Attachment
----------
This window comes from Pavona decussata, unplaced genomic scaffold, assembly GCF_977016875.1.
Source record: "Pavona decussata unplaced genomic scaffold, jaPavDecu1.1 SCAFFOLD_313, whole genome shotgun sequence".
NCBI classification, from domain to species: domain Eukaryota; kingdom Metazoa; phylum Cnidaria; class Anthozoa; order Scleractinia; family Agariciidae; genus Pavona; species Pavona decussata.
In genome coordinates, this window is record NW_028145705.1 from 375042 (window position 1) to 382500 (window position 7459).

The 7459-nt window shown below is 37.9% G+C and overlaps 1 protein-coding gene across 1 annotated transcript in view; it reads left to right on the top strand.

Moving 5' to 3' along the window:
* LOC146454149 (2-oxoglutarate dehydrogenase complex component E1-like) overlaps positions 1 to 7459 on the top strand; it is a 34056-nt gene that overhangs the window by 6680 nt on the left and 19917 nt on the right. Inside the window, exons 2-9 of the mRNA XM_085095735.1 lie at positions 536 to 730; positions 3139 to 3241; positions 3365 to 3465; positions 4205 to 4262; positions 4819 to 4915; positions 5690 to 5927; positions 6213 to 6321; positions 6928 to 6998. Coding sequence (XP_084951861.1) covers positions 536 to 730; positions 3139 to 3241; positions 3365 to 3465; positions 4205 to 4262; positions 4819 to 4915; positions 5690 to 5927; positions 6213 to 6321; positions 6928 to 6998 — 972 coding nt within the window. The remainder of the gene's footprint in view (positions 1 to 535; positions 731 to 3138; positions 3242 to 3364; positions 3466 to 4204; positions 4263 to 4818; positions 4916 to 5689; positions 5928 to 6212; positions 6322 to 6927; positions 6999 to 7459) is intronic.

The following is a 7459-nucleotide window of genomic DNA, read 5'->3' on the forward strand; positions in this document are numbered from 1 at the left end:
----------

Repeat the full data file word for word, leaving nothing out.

This window comes from Pavona decussata, unplaced genomic scaffold, assembly GCF_977016875.1.
Source record: "Pavona decussata unplaced genomic scaffold, jaPavDecu1.1 SCAFFOLD_313, whole genome shotgun sequence".
NCBI classification, from domain to species: domain Eukaryota; kingdom Metazoa; phylum Cnidaria; class Anthozoa; order Scleractinia; family Agariciidae; genus Pavona; species Pavona decussata.
In genome coordinates, this window is record NW_028145705.1 from 375042 (window position 1) to 382500 (window position 7459).

The 7459-nt window shown below is 37.9% G+C and overlaps 1 protein-coding gene across 1 annotated transcript in view; it reads left to right on the top strand.

Moving 5' to 3' along the window:
* LOC146454149 (2-oxoglutarate dehydrogenase complex component E1-like) overlaps positions 1 to 7459 on the top strand; it is a 34056-nt gene that overhangs the window by 6680 nt on the left and 19917 nt on the right. Inside the window, exons 2-9 of the mRNA XM_085095735.1 lie at positions 536 to 730; positions 3139 to 3241; positions 3365 to 3465; positions 4205 to 4262; positions 4819 to 4915; positions 5690 to 5927; positions 6213 to 6321; positions 6928 to 6998. Coding sequence (XP_084951861.1) covers positions 536 to 730; positions 3139 to 3241; positions 3365 to 3465; positions 4205 to 4262; positions 4819 to 4915; positions 5690 to 5927; positions 6213 to 6321; positions 6928 to 6998 — 972 coding nt within the window. The remainder of the gene's footprint in view (positions 1 to 535; positions 731 to 3138; positions 3242 to 3364; positions 3466 to 4204; positions 4263 to 4818; positions 4916 to 5689; positions 5928 to 6212; positions 6322 to 6927; positions 6999 to 7459) is intronic.

The following is a 7459-nucleotide window of genomic DNA, read 5'->3' on the forward strand; positions in this document are numbered from 1 at the left end: